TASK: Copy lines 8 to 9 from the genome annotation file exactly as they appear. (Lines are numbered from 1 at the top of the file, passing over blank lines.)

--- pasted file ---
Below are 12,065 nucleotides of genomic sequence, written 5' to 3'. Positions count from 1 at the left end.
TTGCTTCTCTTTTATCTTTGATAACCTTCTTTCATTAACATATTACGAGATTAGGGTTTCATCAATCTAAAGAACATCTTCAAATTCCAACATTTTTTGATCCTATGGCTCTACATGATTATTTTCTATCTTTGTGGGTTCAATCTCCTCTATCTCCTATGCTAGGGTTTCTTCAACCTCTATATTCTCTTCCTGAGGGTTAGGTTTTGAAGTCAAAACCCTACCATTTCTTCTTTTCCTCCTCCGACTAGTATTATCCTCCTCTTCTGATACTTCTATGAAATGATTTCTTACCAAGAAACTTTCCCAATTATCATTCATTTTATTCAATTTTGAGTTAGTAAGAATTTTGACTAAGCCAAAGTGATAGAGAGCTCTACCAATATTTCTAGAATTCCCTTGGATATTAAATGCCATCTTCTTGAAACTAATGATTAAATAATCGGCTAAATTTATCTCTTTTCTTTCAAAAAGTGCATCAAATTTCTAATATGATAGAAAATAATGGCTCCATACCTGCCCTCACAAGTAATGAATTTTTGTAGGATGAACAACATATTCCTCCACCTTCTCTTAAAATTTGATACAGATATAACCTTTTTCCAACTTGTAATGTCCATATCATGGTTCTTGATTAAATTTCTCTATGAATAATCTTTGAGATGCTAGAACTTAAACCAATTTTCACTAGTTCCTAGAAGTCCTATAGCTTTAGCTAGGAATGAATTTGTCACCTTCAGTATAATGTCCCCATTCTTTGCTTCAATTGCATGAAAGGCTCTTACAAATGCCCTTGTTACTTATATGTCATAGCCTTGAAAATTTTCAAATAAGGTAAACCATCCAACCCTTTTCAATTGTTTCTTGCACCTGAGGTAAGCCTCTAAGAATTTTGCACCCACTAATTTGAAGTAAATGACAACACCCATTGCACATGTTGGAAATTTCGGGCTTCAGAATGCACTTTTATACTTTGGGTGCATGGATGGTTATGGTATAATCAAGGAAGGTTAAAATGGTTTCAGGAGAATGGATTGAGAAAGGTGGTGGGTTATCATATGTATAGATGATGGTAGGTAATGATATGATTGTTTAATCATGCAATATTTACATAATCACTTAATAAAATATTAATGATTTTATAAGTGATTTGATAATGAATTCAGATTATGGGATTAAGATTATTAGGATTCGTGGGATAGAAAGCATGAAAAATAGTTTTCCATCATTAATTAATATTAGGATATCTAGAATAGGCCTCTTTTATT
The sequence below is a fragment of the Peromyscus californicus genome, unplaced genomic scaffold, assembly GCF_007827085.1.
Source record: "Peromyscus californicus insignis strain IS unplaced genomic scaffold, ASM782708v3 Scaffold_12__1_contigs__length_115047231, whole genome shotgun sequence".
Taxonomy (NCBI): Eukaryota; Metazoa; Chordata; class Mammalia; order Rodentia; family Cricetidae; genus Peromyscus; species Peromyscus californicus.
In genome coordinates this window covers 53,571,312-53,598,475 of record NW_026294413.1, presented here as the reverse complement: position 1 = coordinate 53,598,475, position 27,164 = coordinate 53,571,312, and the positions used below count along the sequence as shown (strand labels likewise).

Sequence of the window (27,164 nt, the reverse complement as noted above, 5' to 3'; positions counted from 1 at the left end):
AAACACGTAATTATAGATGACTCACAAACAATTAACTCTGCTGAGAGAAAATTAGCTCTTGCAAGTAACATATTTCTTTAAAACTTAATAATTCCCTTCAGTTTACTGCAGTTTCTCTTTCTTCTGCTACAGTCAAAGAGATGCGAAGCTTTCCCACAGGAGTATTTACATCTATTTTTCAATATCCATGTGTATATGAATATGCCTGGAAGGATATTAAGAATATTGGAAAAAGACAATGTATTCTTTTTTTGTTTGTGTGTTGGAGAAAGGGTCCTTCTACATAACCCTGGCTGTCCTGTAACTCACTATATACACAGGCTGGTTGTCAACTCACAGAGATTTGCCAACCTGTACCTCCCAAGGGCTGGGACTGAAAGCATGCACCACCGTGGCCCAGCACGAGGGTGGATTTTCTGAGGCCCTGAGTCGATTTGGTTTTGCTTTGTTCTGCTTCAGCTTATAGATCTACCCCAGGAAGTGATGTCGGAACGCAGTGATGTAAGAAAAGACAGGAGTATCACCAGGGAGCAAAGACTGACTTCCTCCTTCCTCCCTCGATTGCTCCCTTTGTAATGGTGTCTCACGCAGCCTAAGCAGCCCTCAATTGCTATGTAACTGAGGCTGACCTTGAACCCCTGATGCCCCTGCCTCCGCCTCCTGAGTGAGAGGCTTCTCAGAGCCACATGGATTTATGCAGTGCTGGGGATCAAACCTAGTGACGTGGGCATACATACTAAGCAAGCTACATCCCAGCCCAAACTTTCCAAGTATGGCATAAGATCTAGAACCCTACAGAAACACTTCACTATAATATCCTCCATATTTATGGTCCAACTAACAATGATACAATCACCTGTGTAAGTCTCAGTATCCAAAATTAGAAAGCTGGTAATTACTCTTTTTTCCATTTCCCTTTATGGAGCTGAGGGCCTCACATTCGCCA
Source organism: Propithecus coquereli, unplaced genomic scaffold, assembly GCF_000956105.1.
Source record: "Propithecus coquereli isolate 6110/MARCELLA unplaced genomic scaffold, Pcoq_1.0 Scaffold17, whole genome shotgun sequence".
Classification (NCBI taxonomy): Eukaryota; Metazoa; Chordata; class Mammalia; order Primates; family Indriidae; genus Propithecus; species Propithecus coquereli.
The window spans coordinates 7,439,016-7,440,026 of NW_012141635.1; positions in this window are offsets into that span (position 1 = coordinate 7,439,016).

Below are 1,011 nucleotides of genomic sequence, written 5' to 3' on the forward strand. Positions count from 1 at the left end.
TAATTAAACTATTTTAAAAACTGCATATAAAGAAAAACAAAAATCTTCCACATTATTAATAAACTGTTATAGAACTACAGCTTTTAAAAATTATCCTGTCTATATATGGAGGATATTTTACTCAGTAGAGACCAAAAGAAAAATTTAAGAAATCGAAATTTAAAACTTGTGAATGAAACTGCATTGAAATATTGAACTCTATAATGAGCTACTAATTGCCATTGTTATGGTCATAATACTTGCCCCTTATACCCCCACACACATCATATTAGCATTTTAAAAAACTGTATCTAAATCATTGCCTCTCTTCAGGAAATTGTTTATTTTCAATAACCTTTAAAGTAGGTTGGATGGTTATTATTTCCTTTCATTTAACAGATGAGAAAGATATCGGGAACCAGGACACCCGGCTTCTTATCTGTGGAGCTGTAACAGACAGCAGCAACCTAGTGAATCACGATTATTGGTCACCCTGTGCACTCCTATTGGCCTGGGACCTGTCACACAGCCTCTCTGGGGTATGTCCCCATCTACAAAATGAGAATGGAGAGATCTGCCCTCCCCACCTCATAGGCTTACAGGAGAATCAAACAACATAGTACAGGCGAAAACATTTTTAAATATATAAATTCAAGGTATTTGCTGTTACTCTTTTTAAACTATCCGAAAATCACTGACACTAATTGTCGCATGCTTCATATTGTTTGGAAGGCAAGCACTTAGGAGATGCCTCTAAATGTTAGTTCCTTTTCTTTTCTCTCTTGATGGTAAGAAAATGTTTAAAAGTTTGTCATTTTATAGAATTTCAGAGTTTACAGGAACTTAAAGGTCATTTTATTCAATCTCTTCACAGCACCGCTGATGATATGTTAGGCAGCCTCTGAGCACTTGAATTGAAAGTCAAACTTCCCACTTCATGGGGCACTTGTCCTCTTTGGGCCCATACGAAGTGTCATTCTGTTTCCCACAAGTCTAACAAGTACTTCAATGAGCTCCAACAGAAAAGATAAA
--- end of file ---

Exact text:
AAACACGTAATTATAGATGACTCACAAACAATTAACTCTGCTGAGAGAAAATTAGCTCTTGCAAGTAACATATTTCTTTAAAACTTAATAATTCCCTTCAGTTTACTGCAGTTTCTCTTTCTTCTGCTACAGTCAAAGAGATGCGAAGCTTTCCCACAGGAGTATTTACATCTATTTTTCAATATCCATGTGTATATGAATATGCCTGGAAGGATATTAAGAATATTGGAAAAAGACAATGTATTCTTTTTTTGTTTGTGTGTTGGAGAAAGGGTCCTTCTACATAACCCTGGCTGTCCTGTAACTCACTATATACACAGGCTGGTTGTCAACTCACAGAGATTTGCCAACCTGTACCTCCCAAGGGCTGGGACTGAAAGCATGCACCACCGTGGCCCAGCACGAGGGTGGATTTTCTGAGGCCCTGAGTCGATTTGGTTTTGCTTTGTTCTGCTTCAGCTTATAGATCTACCCCAGGAAGTGATGTCGGAACGCAGTGATGTAAGAAAAGACAGGAGTATCACCAGGGAGCAAAGACTGACTTCCTCCTTCCTCCCTCGATTGCTCCCTTTGTAATGGTGTCTCACGCAGCCTAAGCAGCCCTCAATTGCTATGTAACTGAGGCTGACCTTGAACCCCTGATGCCCCTGCCTCCGCCTCCTGAGTGAGAGGCTTCTCAGAGCCACATGGATTTATGCAGTGCTGGGGATCAAACCTAGTGACGTGGGCATACATACTAAGCAAGCTACATCCCAGCCCAAACTTTCCAAGTATGGCATAAGATCTAGAACCCTACAGAAACACTTCACTATAATATCCTCCATATTTATGGTCCAACTAACAATGATACAATCACCTGTGTAAGTCTCAGTATCCAAAATTAGAAAGCTGGTAATTACTCTTTTTTCCATTTCCCTTTATGGAGCTGAGGGCCTCACATTCGCCA
Source organism: Propithecus coquereli, unplaced genomic scaffold, assembly GCF_000956105.1.